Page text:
Video game enthusiasts almost certainly own at least one Foxconn product, as the company builds the Nintendo 3DS, the Wii U, the PlayStations 3 and 4 and the XBox One. The company also makes cellphones beyond the iPhone, including products for BlackBerry and Nokia, as well as Amazon's Kindle e-reader and Dell PCs.
All told, Foxconn is the world's largest manufacturer of consumer electronics.
However, as recent news clearly illustrates, Foxconn has its sights set on electronics that extend far beyond those that can fit in a user's hands. The South China Morning Post reports that the Taiwanese company plans to make a multibillion dollar investment into the development of autonomous vehicle technology in Michigan. The exact amount of the investment remains to be determined. It's also not clear what the money will be used for, but the most likely answer is a research and development facility in some shape or form.
"Automotive development in the US is still more advanced than China," Foxconn founder Terry Gou told the Post. "Besides self-driving technology, I'm also interested in artificial intelligence and deep learning technology."
Gou's vague allusions to AI and deep learning tech suggests that the media isn't the only one in the dark about Foxconn's intentions in Michigan. The company itself may not have a clear idea of exactly what it plans to do. The announcement of the Michigan initiative came mere days after Foxconn made huge waves elsewhere in the Midwest, with the announcement of a $10 billion plant in Wisconsin to manufacture LCD crystals.
That project, however, is already ensconced in controversy after studies showed that the $3 billion in incentives needed to lure Foxconn to Wisconsin would take at least 25 years for taxpayers to break even on.
Those economic concerns have given the state legislature some pause in approving the plant and the its requisite incentives, although Gov. Scott Walker maintains that the deal will get done. Between the indeterminate nature of the Michigan facility and the fact that it would require similarly substantial investment by taxpayers, it may still be too early to call Foxconn's Michigan plans a done deal.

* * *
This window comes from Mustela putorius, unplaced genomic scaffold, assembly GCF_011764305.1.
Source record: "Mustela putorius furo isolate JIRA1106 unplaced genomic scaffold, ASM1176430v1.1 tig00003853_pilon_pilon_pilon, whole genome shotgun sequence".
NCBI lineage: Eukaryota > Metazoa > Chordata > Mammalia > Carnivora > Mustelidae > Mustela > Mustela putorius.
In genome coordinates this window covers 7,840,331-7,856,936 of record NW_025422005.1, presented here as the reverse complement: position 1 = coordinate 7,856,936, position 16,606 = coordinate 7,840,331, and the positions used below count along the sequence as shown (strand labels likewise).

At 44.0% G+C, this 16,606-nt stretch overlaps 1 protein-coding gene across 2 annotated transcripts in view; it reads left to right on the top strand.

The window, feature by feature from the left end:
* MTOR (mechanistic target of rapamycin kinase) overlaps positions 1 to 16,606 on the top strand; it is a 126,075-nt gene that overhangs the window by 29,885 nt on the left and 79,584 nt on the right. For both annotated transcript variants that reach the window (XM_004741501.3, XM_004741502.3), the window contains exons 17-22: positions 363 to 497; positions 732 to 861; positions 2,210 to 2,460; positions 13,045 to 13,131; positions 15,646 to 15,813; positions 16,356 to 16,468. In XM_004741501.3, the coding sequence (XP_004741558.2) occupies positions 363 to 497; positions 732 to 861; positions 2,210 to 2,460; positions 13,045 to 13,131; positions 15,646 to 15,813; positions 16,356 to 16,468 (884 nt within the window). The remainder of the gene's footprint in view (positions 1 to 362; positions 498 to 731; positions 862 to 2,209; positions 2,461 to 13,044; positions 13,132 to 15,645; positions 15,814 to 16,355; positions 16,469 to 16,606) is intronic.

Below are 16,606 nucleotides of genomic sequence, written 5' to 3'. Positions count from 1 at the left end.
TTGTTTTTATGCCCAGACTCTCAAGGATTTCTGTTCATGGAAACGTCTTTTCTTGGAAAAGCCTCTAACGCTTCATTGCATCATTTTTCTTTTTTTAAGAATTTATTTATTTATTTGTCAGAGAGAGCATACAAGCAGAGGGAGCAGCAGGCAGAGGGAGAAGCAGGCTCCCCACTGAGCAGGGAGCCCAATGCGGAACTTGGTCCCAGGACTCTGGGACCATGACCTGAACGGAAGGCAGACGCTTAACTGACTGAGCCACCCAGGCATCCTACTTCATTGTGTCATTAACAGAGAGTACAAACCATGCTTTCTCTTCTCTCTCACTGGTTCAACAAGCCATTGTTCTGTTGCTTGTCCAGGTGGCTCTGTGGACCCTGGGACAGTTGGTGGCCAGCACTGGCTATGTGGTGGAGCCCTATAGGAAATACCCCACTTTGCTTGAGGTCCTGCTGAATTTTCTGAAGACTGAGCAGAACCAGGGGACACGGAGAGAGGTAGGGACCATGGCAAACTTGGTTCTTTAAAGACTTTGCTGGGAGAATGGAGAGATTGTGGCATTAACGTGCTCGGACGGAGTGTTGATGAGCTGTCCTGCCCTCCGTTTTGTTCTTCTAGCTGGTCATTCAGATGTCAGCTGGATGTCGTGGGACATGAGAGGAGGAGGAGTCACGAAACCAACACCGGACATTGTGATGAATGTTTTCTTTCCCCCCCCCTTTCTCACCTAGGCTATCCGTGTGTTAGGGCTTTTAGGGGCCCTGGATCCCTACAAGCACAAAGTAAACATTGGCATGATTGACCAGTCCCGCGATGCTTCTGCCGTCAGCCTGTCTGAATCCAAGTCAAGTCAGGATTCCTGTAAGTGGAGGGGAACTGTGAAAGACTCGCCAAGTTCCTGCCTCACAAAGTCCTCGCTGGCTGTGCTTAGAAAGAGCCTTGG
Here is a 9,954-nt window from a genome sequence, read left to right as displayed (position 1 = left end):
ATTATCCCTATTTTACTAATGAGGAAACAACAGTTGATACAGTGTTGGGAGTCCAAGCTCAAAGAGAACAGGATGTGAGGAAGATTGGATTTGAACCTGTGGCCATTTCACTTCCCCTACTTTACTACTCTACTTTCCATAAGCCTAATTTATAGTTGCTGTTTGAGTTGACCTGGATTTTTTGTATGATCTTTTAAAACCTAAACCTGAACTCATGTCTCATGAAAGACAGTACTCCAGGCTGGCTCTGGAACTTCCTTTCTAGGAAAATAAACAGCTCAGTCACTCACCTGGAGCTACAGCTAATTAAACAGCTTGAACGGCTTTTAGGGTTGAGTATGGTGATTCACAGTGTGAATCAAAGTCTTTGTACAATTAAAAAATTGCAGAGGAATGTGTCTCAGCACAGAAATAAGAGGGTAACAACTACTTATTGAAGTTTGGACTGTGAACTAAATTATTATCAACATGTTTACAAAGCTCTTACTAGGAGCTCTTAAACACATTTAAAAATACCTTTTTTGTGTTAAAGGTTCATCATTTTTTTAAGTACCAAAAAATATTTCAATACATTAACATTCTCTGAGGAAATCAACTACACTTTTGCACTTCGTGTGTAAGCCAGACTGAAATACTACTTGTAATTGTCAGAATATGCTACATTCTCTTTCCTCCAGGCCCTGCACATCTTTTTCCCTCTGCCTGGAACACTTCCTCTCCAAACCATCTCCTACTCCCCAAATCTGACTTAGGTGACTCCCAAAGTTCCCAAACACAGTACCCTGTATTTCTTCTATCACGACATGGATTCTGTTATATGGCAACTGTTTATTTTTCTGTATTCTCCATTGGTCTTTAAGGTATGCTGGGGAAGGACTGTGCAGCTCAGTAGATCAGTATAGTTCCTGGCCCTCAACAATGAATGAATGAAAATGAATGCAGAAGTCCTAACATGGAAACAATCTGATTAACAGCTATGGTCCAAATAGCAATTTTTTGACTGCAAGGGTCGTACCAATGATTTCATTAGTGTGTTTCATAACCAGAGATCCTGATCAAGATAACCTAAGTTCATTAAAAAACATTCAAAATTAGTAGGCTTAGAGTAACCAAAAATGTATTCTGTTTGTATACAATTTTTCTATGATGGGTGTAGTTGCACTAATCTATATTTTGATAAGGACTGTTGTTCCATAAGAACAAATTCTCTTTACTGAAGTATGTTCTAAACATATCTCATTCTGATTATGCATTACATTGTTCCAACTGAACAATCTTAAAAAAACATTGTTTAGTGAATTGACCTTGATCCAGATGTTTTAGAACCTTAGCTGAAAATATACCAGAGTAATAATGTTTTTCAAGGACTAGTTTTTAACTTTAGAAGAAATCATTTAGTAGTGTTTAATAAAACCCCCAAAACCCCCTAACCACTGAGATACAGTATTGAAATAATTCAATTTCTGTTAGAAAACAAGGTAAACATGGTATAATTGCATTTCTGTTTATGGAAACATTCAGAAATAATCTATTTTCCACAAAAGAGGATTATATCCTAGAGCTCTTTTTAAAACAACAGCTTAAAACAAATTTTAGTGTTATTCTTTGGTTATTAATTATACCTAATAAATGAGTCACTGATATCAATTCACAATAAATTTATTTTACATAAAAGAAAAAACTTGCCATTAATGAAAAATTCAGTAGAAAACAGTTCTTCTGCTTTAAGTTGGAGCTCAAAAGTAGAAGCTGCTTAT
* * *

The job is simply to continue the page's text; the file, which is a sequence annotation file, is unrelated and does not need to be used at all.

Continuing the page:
If the manufacturer does come to Michigan, though, it will enter one of the most autonomous vehicle-friendly states in the US. In December 2016, Gov. Rick Snyder signed into law a bill that makes the state more permissive to the testing of self-driving cars on its roads than nearly all other states. Autonomous vehicle developers are already taking advantage. In late July, Magna International and Continental piloted a self-driving car that drove between Michigan and the Canadian province of Ontario. This fall, Ann Arbor residents will see autonomous shuttles built by Navya navigating the University of Michigan campus.
For now, this Foxconn story remains one to watch. But given the size and influence of the company and the motivation on the part of Michigan to be a leader in the self-driving car space, it certainly seems more likely than not to happen in some capacity.